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A brief history of PVC and PU fabrics
3rd September 2014

Rachel Welsh in Pierre Cardin 1967

The Maker’s Atelier silver pencil skirt is made from PU fabric, so I thought you might like to know a bit more about PU fabric. 

The terms PU and PVC are often used interchangeably as both fabrics consist of a fabric backing with a plastic surface coating. PU means Polyurethane and PVC is made from the plastic polyvinyl chloride. PVC tends to have a high gloss or patent shine and be much stiffer, whereas PU has more stretch with a silky sheen. Some modern PU’s and PVC’s are such good imitations of real leathers and patent leathers; it is sometimes tricky to tell them apart.

Before the 1960’s, plastic fabrications were only really used for protective clothing and raincoats. But PVC as a fashion fabric became synonymous with the 60’s, through the work of French designers Pierre Cardin and André Courrèges. Their futuristic shapes and colour blocked styles were widely copied and seen in films and on TV in programmes like The Avengers. The picture above is Rachel Welsh wearing Pierre Cardin and photographed by Terry O'Neill in 1967. In the mid 1970's black PVC made a comeback as part of the punk uniform for the shock value of its fetishistic connotations.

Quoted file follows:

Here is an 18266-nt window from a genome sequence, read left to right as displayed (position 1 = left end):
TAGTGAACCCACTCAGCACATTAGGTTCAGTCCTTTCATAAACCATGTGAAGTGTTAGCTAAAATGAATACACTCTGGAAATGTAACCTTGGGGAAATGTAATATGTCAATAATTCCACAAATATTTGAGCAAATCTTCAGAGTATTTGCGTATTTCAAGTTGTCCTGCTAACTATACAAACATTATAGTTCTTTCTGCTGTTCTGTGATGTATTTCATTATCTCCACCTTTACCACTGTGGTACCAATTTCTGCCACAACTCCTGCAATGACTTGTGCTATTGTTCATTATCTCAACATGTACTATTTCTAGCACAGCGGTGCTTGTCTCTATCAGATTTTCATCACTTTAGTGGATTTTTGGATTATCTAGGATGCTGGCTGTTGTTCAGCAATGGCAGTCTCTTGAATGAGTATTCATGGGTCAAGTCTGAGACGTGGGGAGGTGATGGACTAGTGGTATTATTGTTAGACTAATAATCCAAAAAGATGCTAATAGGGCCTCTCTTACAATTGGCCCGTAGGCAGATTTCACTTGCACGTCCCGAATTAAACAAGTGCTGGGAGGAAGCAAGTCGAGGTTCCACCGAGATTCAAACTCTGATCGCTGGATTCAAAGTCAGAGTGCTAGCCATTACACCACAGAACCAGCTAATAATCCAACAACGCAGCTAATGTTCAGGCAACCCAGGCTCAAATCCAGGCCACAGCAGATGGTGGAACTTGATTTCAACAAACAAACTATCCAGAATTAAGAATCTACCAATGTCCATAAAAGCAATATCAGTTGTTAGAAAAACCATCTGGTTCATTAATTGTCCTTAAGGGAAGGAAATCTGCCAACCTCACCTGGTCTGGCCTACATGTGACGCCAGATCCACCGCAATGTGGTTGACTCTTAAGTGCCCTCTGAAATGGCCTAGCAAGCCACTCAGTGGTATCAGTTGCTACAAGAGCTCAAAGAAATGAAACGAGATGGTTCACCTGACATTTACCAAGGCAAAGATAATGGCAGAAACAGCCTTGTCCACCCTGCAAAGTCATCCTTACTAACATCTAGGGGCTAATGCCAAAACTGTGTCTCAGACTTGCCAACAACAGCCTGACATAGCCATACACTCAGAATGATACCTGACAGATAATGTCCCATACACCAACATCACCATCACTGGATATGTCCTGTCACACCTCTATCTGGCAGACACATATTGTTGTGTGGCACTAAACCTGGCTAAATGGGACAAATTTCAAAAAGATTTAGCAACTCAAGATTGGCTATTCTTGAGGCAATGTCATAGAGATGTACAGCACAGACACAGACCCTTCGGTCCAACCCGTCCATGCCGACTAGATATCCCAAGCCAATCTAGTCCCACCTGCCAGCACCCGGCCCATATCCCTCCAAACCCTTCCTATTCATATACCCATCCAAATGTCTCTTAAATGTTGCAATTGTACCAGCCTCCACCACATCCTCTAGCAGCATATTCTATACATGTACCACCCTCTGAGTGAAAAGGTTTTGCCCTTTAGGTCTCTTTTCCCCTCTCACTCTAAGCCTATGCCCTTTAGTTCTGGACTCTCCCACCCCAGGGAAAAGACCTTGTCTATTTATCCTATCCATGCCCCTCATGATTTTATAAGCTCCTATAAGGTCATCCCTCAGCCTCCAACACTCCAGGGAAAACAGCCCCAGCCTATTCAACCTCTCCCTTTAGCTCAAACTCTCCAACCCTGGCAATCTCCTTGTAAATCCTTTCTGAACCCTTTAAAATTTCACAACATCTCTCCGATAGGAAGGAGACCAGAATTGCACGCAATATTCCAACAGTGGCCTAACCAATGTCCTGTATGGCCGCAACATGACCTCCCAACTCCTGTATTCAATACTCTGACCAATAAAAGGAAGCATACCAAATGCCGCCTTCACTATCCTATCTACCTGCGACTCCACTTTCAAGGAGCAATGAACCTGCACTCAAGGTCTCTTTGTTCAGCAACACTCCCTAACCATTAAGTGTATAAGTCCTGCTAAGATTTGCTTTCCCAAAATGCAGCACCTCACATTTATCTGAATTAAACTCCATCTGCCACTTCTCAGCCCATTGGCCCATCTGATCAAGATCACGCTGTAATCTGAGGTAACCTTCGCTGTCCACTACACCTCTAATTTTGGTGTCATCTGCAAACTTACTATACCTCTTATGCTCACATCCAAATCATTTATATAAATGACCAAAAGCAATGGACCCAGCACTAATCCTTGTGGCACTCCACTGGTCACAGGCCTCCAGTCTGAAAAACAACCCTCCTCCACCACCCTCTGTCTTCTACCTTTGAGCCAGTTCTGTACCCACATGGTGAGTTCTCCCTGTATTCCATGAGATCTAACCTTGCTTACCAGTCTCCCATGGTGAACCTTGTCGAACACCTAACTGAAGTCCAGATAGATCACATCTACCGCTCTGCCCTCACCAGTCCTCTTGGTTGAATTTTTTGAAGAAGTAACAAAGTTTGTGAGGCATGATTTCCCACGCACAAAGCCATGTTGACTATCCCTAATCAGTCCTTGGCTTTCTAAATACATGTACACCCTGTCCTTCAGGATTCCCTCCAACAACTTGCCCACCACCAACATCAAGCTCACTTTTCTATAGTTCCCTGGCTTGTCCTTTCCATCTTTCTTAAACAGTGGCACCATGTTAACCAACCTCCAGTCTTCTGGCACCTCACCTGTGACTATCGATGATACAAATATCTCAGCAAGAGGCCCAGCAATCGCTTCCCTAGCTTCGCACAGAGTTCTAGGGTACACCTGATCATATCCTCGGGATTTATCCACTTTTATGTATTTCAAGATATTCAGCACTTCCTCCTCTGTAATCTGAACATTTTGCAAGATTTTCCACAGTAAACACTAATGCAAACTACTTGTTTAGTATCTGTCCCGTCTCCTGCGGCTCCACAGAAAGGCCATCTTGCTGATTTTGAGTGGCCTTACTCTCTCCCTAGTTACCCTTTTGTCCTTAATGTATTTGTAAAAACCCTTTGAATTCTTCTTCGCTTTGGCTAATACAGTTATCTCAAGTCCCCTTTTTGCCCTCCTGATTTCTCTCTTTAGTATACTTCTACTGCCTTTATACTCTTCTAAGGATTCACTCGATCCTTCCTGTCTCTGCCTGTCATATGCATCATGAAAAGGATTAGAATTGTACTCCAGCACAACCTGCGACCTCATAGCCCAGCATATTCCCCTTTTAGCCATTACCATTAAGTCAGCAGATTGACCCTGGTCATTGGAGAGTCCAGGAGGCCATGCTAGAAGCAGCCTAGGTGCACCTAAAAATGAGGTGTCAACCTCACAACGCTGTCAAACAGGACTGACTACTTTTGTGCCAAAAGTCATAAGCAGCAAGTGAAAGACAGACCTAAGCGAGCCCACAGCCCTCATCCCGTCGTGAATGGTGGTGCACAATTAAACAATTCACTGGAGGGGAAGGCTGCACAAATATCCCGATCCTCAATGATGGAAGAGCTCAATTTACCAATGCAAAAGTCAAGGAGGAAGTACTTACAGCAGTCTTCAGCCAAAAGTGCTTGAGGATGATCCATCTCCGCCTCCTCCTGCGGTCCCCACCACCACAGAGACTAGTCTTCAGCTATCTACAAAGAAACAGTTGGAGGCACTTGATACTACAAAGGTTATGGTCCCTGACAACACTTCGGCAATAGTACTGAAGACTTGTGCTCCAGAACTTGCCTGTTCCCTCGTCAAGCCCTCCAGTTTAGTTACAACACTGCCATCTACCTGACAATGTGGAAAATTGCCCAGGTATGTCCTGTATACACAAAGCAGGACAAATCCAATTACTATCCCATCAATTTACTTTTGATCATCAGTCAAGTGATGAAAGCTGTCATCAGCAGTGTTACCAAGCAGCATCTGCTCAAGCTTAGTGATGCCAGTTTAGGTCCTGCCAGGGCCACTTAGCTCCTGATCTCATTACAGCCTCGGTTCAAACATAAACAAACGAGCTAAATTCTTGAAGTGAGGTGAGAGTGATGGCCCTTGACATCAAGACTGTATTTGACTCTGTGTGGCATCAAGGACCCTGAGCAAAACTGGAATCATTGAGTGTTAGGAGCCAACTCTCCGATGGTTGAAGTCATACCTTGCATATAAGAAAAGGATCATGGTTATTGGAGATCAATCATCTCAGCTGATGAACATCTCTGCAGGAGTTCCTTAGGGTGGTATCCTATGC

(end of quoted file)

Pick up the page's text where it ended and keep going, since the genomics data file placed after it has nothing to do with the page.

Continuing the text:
The recent trend for PVC has seen a softer approach, with paler colours especially nude tones looking fresher than the black usually associated with this fabric. At the same time metalics have been looking good for several seasons and are most wearable in the softer sheen of PU.  

So how to care for PVC and PU fabrics? – Always use a liquid detergent, as powders can stick to the surface. Wash by hand in warm water and rinse in cold water. Dry your garment inside out and away from direct sunlight. Once it is dry on the inside, turn it the right way out and let the plastic surface dry too. If you need to press the fabric, do so carefully - using a pressing cloth and cool iron, on the wrong side of the fabric.. 

Rihanna